Can you give us about what is embraced, in dollar volume, in units and you can amplify your remarks in the record.

Mr. BLANDFORD. Yes; we will do that.
(The information may be found on p. 978.)

TEMPORARY SHELTER PROGRAM TRANSFERRED TO AGENCY

Mr. DIRKSEN. Then next there are the functions and duties of the Federal Works Agency and the Farm Security Administration insofar as they relate to temporary shelter.

How much of that temporary work do you still have in your program, and how much of that is embraced in trailers, and so on?

Mr. BLANDFORD. Our funds for temporary shelter are practically exhausted. We have about a million and a half dollars left.

Mr. DIRKSEN. A million and a half dollars left?
Mr. BLANDFORD. Yes.

Mr. DIRKSEN. There was one such project down in southeast Washington which was later abandoned when the new housing became available and the trailers transferred back to the Farm Security Administration?

Mr. BLANDFORD. Well, I doubt if they were transferred back. They were possibly transferred to another critical area. We have about 30,000 trailers.

Mr. DIRKSEN. Do you own them?
Mr. BLANDFORD. We own the trailers.

Mr. DIRKSEN. I wonder if you could put a statement in the record as to the exact number of trailers there are, their value, and their general distribution by areas.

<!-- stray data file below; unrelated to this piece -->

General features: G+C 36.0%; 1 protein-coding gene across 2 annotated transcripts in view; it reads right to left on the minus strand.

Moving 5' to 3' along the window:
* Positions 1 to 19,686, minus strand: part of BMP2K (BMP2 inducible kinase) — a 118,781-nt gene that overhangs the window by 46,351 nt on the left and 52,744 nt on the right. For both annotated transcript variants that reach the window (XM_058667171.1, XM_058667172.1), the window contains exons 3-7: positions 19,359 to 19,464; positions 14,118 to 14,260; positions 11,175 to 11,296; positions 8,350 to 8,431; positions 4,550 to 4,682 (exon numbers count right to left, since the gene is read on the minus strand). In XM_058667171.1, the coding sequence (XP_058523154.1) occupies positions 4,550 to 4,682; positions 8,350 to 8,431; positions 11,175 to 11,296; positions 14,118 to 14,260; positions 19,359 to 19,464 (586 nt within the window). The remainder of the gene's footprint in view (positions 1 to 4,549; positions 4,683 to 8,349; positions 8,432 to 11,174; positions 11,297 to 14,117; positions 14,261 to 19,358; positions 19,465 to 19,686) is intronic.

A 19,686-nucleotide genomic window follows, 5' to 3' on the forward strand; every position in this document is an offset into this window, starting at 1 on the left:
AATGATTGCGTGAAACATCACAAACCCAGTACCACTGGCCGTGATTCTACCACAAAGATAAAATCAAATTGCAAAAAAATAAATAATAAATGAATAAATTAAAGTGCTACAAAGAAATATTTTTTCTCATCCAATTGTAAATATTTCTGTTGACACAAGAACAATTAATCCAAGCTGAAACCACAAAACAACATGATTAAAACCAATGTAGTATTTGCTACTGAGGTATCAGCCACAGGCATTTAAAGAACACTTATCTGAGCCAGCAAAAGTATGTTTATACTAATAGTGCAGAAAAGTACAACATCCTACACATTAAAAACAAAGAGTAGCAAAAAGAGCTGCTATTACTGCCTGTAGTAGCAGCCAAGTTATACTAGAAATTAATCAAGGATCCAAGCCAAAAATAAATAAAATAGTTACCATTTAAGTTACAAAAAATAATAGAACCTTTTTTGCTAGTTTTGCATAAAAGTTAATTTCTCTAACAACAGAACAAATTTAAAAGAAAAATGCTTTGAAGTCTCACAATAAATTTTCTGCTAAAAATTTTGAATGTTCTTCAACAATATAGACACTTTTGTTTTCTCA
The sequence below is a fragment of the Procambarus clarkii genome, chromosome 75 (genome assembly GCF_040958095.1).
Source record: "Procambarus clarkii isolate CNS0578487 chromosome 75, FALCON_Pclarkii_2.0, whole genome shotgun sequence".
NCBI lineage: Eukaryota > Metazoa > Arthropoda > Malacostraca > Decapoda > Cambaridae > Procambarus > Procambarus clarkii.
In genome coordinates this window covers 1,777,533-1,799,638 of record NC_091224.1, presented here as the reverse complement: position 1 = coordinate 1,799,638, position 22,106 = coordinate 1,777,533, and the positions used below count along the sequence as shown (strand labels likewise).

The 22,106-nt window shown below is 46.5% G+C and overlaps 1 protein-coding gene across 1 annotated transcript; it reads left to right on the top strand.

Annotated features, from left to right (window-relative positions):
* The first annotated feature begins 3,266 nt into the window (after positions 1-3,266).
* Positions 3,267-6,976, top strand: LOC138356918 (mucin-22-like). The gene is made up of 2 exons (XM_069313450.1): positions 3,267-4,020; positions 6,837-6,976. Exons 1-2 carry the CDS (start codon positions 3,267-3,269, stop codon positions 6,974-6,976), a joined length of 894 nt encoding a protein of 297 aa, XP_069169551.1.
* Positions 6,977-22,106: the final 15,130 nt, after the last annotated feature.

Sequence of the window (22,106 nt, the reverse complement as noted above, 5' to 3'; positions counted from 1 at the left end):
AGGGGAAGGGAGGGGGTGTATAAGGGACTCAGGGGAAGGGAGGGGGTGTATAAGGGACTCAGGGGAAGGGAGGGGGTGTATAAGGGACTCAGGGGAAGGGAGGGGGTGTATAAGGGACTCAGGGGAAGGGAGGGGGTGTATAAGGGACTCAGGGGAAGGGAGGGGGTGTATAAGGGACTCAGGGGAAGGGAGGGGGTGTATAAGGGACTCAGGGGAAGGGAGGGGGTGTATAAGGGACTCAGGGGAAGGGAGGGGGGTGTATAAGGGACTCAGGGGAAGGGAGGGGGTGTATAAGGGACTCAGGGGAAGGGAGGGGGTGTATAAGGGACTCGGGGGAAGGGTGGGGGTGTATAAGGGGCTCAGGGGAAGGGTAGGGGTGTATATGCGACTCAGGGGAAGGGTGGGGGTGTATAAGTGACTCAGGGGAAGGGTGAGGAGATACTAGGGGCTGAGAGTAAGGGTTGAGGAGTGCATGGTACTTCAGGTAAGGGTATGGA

Mr. BLANDFORD. Yes. But this is a constantly changing picture because many times when we complete a project the trailers temporarily there are shifted to another critical area.

(The information requested follows:)

FARM SECURITY ADMINISTRATION NON FARM HOUSING PROGRAM TRINSFERRED TO AGENCY

Mr. DIRKSEN. You have taken over from the Farm Security Administration the non-farm-housing activities, that is, housing for persons whose principal income is derived from other than farming.

Mr. BLANDFORD. Yes.
Mr. DIRKSEN. Is that very extensive?
Mr. BLANDFORD. There are 42 projects.
Mr. DIRKSEN. Forty-two projects!
Mr. BLANDFORD. Yes.

Mr. DIRKSEN. Could you also include a table showing the number of units?

Mr. BLANDFORD. Yes.

Mr. DIRKSEN. That is, for projects over which the Farm Security has lost jurisdiction!

Mr. BLANDFORD. Yes. Those turned over to us. (The information requested follows:)

TABLE III.-Number of trailers by States, managed by the Federal Public Hous

ing Authority and total development costs as of January 15, 1943

1, 339

Number of dwelling

Number of dwelling trailers on site

trailers on site Alabama646 New York--

199 Arizona 456 North Carolina--

1, 320 Arkansas

498 | Ohio. California 1, 424 Oregon.